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June 15, 2004

 

 

Richard E. Bush, 79; 
Was Honored for WWII Acts

As a 21-year-old Marine, Richard E. Bush, seen in this circa 1945 photo, earned the Medal of Honor for leading a successful charge during the battle for Okinawa.
By Myrna Oliver, Times Staff Writer

Richard E. Bush, who earned the Medal of Honor for leading a successful charge and saving fellow Marines during the fierce battle for Okinawa during World War II, has died.

Bush, 79, died June 7 of a heart ailment at his home in Waukegan, Ill.

As a 21-year-old corporal, Bush earned the nation's highest military award for his actions as a squad leader with the 1st Battalion, 4th Marines, 6th Marine Division, during the April 16, 1945, final assault on Okinawa's Mount Yaetake.

"Rallying his men forward with indomitable determination," the citation read, "Cpl. Bush boldly defied the slashing fury of concentrated Japanese artillery fire pouring down from the gun-studded mountain fortress to lead his squad up the face of the rocky precipice, sweep over the ridge, and drive the defending troops from their deeply entrenched position. With his unit, the first to break through to the inner defense of Mount Yaetake, he fought relentlessly in the forefront of the action until seriously wounded."

Bush may have been down, but he wasn't out.

Pulled to relative safety under some rocks, he was being treated by a corpsman when a hand grenade was lobbed into the group of wounded men.

"Cpl. Bush," the citation continued, "alert and courageous in extremity as in battle, unhesitatingly pulled the deadly missile to himself and absorbed the shattering violence of the exploding charge in his body, thereby saving his fellow Marines from severe injury or death despite the certain peril to his own life."

Bush lived, but did lose several fingers and an eye. After the war, he worked for the Veterans Administration, helping veterans file claims for benefits, until retiring in 1972.

The young Marine never intended to become a hero. He didn't even want to leave his Kentucky home.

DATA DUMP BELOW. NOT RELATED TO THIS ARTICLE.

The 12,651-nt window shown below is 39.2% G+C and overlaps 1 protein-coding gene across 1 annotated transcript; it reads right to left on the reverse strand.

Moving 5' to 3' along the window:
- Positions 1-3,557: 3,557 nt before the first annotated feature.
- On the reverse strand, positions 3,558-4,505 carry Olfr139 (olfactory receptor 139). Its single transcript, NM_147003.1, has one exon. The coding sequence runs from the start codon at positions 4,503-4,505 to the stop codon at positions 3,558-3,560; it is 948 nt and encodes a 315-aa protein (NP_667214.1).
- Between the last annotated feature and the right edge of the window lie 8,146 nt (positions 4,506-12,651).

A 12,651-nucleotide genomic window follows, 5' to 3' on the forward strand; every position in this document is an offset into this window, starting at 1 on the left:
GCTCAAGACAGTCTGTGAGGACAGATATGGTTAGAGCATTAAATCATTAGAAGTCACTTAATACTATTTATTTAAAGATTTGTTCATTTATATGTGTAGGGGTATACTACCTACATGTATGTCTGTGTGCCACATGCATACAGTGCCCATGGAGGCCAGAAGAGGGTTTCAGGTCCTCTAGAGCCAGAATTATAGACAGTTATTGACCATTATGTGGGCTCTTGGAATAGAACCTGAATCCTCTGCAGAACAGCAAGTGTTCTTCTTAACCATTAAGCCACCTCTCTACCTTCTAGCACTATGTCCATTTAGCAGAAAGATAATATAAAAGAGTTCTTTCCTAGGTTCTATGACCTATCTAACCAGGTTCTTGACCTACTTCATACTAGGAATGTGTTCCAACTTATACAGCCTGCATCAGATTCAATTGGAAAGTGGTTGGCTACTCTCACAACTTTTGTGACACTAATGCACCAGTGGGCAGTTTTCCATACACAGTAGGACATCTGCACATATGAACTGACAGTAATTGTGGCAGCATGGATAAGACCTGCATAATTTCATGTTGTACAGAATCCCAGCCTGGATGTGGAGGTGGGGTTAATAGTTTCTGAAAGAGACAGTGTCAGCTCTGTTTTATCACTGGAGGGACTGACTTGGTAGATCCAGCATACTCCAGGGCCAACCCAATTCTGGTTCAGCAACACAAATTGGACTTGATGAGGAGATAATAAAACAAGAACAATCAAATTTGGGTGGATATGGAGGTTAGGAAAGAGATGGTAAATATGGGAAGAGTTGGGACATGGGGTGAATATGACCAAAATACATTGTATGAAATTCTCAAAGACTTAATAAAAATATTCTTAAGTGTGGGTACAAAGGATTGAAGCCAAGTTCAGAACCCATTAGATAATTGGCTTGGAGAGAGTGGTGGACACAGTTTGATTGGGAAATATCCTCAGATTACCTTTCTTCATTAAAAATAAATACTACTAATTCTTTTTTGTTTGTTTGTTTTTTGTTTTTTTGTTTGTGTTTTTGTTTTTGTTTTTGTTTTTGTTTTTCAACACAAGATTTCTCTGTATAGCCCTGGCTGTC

"I didn't want to get any medals," he said in a statement released by the Marine Corps in 2000 when he attended the dedication of the 6th Marine Division memorial in Quantico, Va. "In fact, when my brother and I were leaving to go into the service, I didn't really want to go. I still have all the splinters in my fingernails from where they came and pulled me off the porch."

His father didn't want either son to risk his life for medals and told them as they left the tobacco farm near Glasgow, Ky.: "Let me tell you something. If either one of you comes home with a medal, I'm going to beat you to death."

"He was concerned," Bush said in 2000, "about our welfare and our safety. My father had a saying, 'He who fights and runs away, lives to run away another day.' "

Bush was one of 14 men awarded the medals by President Truman in a ceremony at the White House on Oct. 5, 1945. He was still recovering from the severe wounds sustained in the April assault.

In his later years, Bush attended several reunions of medal winners around the country. He was among 87 present at Riverside National Cemetery in 1999 for the dedication of its Medal of Honor Memorial. His name appeared with 3,409 others initially listed on the black granite monument.

A widower, Bush is survived by his son, Richard Jr., and two grandsons

 

 

2004, by LATimes.com
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